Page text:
The observant reader has also noticed the potentially confusing contradiction in terms. The start of a note is referred to as an attack, but the start of the balloon whole note can be initiated by a motion of releasing it, the term in music used for ending, not initiating a note. The teacher must be specific about he motion used to make the balloon air born, making the motion one that exerts a force on the object, setting it in motion. It is this setting in motion by pushing or “attacking” the balloon that must be the focus, and not the letting go of the balloon as it begins its flight.

Because the body is involved in producing musical sound, non-musical movement that we use to teach musical concepts must be carefully connected to the musical behavior for which we intend to prepare students. For this reason, it is sometimes useful to work in both directions. Beginning with the music and then moving to it causes students to interpret the music with movement. Beginning with the movement and then singing or playing a musical instrument to it causes students to interpret the movement with music. By doing it both ways, a clearer connection is made between music and movement. This clarity then helps gives movement a musical context, and music a movement context. Students will sometimes prefer or be better at one direction than the other. By including both, they are able to practice their strength and strengthen their weakness.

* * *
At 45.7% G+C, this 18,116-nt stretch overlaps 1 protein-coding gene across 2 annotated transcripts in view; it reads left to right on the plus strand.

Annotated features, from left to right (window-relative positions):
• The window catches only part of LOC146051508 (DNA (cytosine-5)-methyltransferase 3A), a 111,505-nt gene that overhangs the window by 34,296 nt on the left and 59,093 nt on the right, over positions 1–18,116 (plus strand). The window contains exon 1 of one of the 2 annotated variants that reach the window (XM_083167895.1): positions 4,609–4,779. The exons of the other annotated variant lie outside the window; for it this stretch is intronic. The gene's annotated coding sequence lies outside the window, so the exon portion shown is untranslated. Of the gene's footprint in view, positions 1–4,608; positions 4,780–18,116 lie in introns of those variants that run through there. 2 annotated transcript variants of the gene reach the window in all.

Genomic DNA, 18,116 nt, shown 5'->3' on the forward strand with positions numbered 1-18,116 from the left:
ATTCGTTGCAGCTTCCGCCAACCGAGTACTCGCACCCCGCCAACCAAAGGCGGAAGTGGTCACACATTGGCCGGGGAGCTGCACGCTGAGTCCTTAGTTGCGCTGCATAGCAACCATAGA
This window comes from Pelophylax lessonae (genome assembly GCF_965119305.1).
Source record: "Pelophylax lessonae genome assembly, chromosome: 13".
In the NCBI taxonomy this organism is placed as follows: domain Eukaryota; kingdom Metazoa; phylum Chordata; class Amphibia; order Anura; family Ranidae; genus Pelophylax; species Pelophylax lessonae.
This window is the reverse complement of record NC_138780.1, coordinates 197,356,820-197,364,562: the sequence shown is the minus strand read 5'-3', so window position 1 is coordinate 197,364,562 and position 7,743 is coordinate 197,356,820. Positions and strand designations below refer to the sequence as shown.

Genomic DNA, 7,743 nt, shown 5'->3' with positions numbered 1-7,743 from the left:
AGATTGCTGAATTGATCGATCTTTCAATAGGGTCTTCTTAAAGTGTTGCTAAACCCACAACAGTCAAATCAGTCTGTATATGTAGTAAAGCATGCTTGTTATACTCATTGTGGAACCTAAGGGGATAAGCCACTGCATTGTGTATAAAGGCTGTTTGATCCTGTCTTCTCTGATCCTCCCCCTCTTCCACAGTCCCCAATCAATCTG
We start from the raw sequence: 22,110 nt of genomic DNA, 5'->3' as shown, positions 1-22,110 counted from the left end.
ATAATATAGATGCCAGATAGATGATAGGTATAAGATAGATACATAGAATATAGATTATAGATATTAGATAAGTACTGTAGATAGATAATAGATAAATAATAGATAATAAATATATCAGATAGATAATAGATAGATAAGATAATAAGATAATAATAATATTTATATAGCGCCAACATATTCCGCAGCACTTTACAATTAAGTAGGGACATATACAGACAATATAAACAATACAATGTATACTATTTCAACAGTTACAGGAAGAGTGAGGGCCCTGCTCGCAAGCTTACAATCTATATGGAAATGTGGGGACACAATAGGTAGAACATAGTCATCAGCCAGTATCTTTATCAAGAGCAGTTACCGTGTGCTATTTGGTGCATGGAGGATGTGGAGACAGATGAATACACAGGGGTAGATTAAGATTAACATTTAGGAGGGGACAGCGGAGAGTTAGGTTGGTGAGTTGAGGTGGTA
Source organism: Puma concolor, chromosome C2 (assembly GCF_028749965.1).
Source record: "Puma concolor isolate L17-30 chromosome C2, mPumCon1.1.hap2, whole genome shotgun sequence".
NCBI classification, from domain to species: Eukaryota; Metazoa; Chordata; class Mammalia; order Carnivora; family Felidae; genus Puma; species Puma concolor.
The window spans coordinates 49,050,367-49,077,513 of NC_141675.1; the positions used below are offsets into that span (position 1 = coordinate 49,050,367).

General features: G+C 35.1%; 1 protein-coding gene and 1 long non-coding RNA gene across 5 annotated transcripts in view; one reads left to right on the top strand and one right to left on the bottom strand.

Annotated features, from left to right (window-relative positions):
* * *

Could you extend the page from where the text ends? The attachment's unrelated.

Because of how holding and playing instruments naturally restricts movement and access to space to move in, instrumental directors may want to practice movement and music without instruments as a warm-up activity, having students sing their instrument parts while moving to them. It is eye-opening to see the different parts, melody, harmony, and counterpoint, moving each according to its function in the music. Marching bands can, of course, do interpretive movement as they play, in addition to (if they are different) their assigned steps. Choirs have an easier time moving about a room while singing, and should take full advantage of this frequently in rehearsals. Interpretive movement can also develop into performance-worthy choreography that helps communicate the singers’ interpretation to an audience, and adds visual interest and variety to concerts. In short, there is everything to be gained, and little if anything to be forfeited by incorporating movement into all varieties of music making.

What Is A Music Conductor?

2011Symposium_1_2Today I would like to explore conductors. Not the kind that drives a train, or the kind that carries electricity, though both have similarities to my topic. No, the conductor I want to explore is the kind that stands in front of a symphony orchestra, or wind ensemble, or choir. At first glance, it appears that the players or singers are doing most of the work, and the conductor is just standing there, waving his arms and putting on a show for the audience, and maybe keeping the musicians together with the same beat, and showing them when to play louder or softer. While it’s true that a conductor does all of these things, he does a lot more than this as well.

A conductor is first and foremost the music personified. He hears the music in his head, including every last detail; not just the pitches and rhythms, but every expressive nuance, every shading of audible color, every urging of the music to continue on to the very end. The most important thing a conductor does is to communicate to the ensemble all of those things with as few words as possible. An ensemble is invited into the mind and even more importantly into the imagination of the conductor, and given the opportunity to share in the music that is there, and to recreate it so that an audience can be included.